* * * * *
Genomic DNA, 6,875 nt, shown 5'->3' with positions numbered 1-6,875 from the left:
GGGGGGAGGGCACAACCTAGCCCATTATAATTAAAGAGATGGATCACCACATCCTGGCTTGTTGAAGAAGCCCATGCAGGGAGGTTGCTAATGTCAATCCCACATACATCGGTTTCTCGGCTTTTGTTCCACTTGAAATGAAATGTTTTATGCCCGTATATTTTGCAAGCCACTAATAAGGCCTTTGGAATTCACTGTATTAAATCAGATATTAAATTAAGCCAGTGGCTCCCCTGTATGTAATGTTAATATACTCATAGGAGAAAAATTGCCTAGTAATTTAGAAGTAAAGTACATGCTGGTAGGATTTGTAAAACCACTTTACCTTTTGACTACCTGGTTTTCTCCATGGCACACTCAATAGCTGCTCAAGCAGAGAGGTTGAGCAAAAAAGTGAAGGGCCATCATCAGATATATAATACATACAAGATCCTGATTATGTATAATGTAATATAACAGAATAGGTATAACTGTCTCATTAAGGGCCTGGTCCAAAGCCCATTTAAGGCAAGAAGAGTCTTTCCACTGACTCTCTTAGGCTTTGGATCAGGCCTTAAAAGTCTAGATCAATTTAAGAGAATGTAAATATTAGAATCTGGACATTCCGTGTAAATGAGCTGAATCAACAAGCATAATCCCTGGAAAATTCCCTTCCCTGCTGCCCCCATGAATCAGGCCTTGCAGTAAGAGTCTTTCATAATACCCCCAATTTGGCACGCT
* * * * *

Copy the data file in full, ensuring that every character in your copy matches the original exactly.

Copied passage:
Genomic DNA, 6,875 nt, shown 5'->3' with positions numbered 1-6,875 from the left:
GGGGGGAGGGCACAACCTAGCCCATTATAATTAAAGAGATGGATCACCACATCCTGGCTTGTTGAAGAAGCCCATGCAGGGAGGTTGCTAATGTCAATCCCACATACATCGGTTTCTCGGCTTTTGTTCCACTTGAAATGAAATGTTTTATGCCCGTATATTTTGCAAGCCACTAATAAGGCCTTTGGAATTCACTGTATTAAATCAGATATTAAATTAAGCCAGTGGCTCCCCTGTATGTAATGTTAATATACTCATAGGAGAAAAATTGCCTAGTAATTTAGAAGTAAAGTACATGCTGGTAGGATTTGTAAAACCACTTTACCTTTTGACTACCTGGTTTTCTCCATGGCACACTCAATAGCTGCTCAAGCAGAGAGGTTGAGCAAAAAAGTGAAGGGCCATCATCAGATATATAATACATACAAGATCCTGATTATGTATAATGTAATATAACAGAATAGGTATAACTGTCTCATTAAGGGCCTGGTCCAAAGCCCATTTAAGGCAAGAAGAGTCTTTCCACTGACTCTCTTAGGCTTTGGATCAGGCCTTAAAAGTCTAGATCAATTTAAGAGAATGTAAATATTAGAATCTGGACATTCCGTGTAAATGAGCTGAATCAACAAGCATAATCCCTGGAAAATTCCCTTCCCTGCTGCCCCCATGAATCAGGCCTTGCAGTAAGAGTCTTTCATAATACCCCCAATTTGGCACGCT